Now raising intellectual capital


Well, it turns out there is a secret plot against the dollar — except that it is being hatched in Washington, not in the Persian Gulf or elsewhere. And it could be a very good thing for the U.S. economy and Obama. — Simon Johnson.

The idea of tax credits for companies that create jobs is gaining traction in Washington. — Catherine Rampell.

The rally in gold doesn’t look like much of a rally in euros or yen. — Bespoke Investment Group

The securitization market is still seized up — and that’s a problem for the recovery. — Jenny Anderson, Yves Smith.

from Rolfe Winkler:

Lunchtime Links 10-6

The demise of the dollar (Independent, ht Marco) This article may be the reason gold is up big today. It claims "Arab states have launched secret moves with China, Russia and France to stop using the US currency for oil trading." Perhaps.

Wall Street's near death experience (Vanity Fair) An excerpt from Andrew Ross Sorkin's book on the financial crisis. Can't wait to get my copy. Felix has some commentary here.


Australia is the first G20 nation to raise interest rates. — Reuters

And you shall know us by our velocity:The Nasdaq stock market is the world leader in share turnover. — Alea.

Is Reagan to blame for our debt crisis? — Megan McArdle

The puzzle of Argentina’s post-war economic fall. — Edward Glaeser.

The recession is forcing hundreds of thousands into early retirement. — Zubin Jelveh.

from Rolfe Winkler:

Lunchtime Links 10-5

Buyout firms profited as a company's debt soared (NYT) Good piece. Shows how private equity/leveraged buyouts can end up as nothing more than looting operations. To be sure, someone has to be stupid enough to buy bonds that fund special dividends for private equity owners. They end up losing, as they should. But so does the company in question.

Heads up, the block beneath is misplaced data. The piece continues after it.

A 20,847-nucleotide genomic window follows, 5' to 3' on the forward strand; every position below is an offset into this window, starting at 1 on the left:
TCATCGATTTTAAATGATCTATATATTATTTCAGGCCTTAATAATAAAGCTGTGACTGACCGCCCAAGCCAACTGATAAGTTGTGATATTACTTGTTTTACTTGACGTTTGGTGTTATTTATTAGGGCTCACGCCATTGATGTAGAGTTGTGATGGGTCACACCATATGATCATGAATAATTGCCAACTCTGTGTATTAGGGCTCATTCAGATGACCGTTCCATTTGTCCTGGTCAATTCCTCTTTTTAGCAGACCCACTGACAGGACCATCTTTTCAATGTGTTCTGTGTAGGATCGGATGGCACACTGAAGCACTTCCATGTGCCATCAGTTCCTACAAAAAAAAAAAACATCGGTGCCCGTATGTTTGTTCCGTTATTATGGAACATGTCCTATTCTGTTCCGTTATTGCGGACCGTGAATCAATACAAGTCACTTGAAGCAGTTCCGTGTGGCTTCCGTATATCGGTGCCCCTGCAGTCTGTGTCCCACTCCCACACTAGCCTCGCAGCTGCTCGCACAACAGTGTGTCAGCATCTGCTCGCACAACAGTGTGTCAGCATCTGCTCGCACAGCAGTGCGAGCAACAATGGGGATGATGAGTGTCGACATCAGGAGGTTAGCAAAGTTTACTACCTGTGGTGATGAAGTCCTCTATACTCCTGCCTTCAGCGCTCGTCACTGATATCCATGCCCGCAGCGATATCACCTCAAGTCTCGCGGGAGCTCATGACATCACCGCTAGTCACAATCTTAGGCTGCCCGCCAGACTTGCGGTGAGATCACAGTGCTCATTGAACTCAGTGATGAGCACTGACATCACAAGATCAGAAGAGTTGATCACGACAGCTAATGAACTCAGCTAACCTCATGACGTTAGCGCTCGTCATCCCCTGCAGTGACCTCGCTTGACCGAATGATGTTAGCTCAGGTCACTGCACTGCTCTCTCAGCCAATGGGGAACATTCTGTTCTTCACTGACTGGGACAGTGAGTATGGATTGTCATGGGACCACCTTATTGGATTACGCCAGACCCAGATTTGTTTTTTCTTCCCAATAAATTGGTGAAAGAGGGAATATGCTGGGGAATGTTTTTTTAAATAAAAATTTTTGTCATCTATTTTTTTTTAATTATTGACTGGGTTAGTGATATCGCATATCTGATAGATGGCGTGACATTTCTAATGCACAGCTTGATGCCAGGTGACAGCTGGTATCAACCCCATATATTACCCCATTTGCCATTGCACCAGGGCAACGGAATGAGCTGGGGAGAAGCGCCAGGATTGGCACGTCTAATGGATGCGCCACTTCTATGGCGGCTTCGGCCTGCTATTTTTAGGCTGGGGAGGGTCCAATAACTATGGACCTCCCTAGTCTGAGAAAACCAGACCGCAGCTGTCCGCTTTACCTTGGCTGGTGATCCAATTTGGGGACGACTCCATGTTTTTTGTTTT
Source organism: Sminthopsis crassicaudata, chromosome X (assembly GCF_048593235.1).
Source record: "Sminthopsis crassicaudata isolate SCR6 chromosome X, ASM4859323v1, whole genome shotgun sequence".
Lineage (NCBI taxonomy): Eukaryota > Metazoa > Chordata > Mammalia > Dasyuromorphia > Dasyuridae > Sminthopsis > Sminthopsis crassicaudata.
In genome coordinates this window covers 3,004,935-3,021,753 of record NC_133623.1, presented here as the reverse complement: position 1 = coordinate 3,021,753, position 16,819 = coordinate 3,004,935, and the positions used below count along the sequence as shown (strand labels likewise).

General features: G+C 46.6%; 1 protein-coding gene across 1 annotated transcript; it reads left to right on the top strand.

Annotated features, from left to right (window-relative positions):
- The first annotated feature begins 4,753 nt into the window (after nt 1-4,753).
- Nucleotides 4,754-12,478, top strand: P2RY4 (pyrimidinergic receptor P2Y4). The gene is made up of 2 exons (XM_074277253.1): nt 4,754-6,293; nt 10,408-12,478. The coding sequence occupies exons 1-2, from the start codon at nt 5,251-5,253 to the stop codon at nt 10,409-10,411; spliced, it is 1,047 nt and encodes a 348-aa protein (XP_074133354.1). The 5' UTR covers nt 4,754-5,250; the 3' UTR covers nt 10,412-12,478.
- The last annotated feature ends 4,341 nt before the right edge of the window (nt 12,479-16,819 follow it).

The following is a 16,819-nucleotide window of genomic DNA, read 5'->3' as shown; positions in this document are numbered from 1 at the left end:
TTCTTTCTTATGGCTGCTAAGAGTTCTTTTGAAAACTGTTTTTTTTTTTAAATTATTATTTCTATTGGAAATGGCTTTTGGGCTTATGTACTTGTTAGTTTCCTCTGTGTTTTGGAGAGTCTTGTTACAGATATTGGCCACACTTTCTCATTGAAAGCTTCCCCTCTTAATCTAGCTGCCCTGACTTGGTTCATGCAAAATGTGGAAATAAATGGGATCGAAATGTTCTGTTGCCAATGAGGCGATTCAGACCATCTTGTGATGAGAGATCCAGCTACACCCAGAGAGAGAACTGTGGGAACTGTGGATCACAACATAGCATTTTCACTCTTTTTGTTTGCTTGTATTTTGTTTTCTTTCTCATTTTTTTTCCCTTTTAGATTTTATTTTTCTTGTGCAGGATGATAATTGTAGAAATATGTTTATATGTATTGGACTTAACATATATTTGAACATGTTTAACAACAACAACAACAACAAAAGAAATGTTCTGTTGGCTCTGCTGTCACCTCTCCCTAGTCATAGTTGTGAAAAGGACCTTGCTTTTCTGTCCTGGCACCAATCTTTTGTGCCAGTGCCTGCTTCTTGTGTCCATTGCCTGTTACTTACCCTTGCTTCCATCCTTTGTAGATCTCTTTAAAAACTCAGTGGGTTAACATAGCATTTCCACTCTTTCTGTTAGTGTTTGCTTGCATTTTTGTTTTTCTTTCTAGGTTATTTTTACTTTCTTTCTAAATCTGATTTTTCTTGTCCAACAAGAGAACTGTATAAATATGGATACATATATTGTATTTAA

Borrowing for Dividends raises worries (WSJ) Liz Rapaport files a timely story in light of the above. Reason #256 that we've learned nothing from the financial crisis. Our own Agnes Crane blogged on this last week. It is just one company. But with corporate issuance on fire, it's probably only a matter of time before more companies raise money to pay special dividends or buy back stock.


Bank of America to pick an “emergency” CEO this week. — Wall Street Journal.

“If you assume, as we do, that the equity of BAC is a zero, where should bond holders be haircut in order to recapitalize the bank without further financial support from the US taxpayer?” — Christopher Whalen


Simply raising bank capital requirements is not enough. “Better alternatives are to have more uniformitiy in capital requirements across leveraged financial institutions, to require more ‘contigent capital,’ as well as preservation when regulators see a crisis coming.” — Raghuram Rajan

Citadel Investment Group reaps about $1 billion a year from a unit that does high-frequency trading. – Wall Street Journal.

from Rolfe Winkler:

Lunchtime Links 10-1

Comcast denies it has a deal to buy NBC Universal (Reuters) That doesn't mean they aren't working on a deal. Comcast has wanted to own content for some time. The distribution model on its own isn't as powerful. Recall their failed attempt to buy Disney.

Georgian wasn't on problem bank list (Jonathan Weil) Another good one from Weil. He notes that Georgian Bank, which failed last Friday and will cost FDIC nearly $900 million, wasn't even on the problem bank list as of June 30th. There were 416 banks on it at that the time. Not included, of course, are problem banks Citigroup, BofA and Wells Fargo, all of which would be goners if not for direct/indirect government support.


The financial crisis is far from over. The International Monetary Fund estimates that banks, primarily European ones, will need to write down as much as $1.5 trillion in additional bad debt by the end of next year. — Clusterstock.

How a Cadillac tax could cut healthcare costs. — David Leonhardt.

It’s not that models missed the coming financial crisis, it’s that analysts were using the wrong kinds of models. ” ‘Flow of funds’ models may be the way forward for anticipating finance-induced recessions,” contends Dirk Bezemer of the University of Groningen. — Vox EU.

from Rolfe Winkler:

Lunchtime Links 9-26

Chicago cabbies want $50 puke fee (Sun-Times) Can you blame 'em?

Schadenfreude alert: Ponzi-schemer Stanford gets in fight at Texas jail (Bloomberg)

Fed weighs naming borrowers (WSJ) Ron Paul's "audit the fed" drive, and Bloomberg's FOIA request are pressuring the Fed into disclosing more information about its lending programs.